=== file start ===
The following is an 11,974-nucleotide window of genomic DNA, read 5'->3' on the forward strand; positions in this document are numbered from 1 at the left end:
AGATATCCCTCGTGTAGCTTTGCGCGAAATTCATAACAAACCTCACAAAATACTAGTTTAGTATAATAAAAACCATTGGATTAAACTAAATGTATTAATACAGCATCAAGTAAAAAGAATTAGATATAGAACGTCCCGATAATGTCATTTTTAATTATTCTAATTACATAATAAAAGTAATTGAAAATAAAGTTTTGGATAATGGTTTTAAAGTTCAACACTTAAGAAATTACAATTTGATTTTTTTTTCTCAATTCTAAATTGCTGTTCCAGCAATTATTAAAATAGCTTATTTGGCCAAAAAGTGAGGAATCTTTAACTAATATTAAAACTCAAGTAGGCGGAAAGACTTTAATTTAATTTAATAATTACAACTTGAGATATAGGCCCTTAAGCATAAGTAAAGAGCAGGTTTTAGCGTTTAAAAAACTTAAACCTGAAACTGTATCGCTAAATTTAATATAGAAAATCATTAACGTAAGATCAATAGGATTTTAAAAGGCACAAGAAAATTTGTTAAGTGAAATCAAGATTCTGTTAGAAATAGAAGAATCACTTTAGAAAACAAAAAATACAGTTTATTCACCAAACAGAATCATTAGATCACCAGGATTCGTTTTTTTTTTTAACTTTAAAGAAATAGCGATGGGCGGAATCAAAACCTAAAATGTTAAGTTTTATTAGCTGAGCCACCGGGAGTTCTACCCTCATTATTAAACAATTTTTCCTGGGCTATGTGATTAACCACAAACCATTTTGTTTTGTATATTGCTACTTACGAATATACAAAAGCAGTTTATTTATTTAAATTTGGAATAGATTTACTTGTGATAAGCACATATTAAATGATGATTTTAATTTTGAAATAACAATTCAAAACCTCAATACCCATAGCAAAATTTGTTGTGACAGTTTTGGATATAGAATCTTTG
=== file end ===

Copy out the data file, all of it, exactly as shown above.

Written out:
The following is an 11,974-nucleotide window of genomic DNA, read 5'->3' on the forward strand; positions in this document are numbered from 1 at the left end:
AGATATCCCTCGTGTAGCTTTGCGCGAAATTCATAACAAACCTCACAAAATACTAGTTTAGTATAATAAAAACCATTGGATTAAACTAAATGTATTAATACAGCATCAAGTAAAAAGAATTAGATATAGAACGTCCCGATAATGTCATTTTTAATTATTCTAATTACATAATAAAAGTAATTGAAAATAAAGTTTTGGATAATGGTTTTAAAGTTCAACACTTAAGAAATTACAATTTGATTTTTTTTTCTCAATTCTAAATTGCTGTTCCAGCAATTATTAAAATAGCTTATTTGGCCAAAAAGTGAGGAATCTTTAACTAATATTAAAACTCAAGTAGGCGGAAAGACTTTAATTTAATTTAATAATTACAACTTGAGATATAGGCCCTTAAGCATAAGTAAAGAGCAGGTTTTAGCGTTTAAAAAACTTAAACCTGAAACTGTATCGCTAAATTTAATATAGAAAATCATTAACGTAAGATCAATAGGATTTTAAAAGGCACAAGAAAATTTGTTAAGTGAAATCAAGATTCTGTTAGAAATAGAAGAATCACTTTAGAAAACAAAAAATACAGTTTATTCACCAAACAGAATCATTAGATCACCAGGATTCGTTTTTTTTTTTAACTTTAAAGAAATAGCGATGGGCGGAATCAAAACCTAAAATGTTAAGTTTTATTAGCTGAGCCACCGGGAGTTCTACCCTCATTATTAAACAATTTTTCCTGGGCTATGTGATTAACCACAAACCATTTTGTTTTGTATATTGCTACTTACGAATATACAAAAGCAGTTTATTTATTTAAATTTGGAATAGATTTACTTGTGATAAGCACATATTAAATGATGATTTTAATTTTGAAATAACAATTCAAAACCTCAATACCCATAGCAAAATTTGTTGTGACAGTTTTGGATATAGAATCTTTG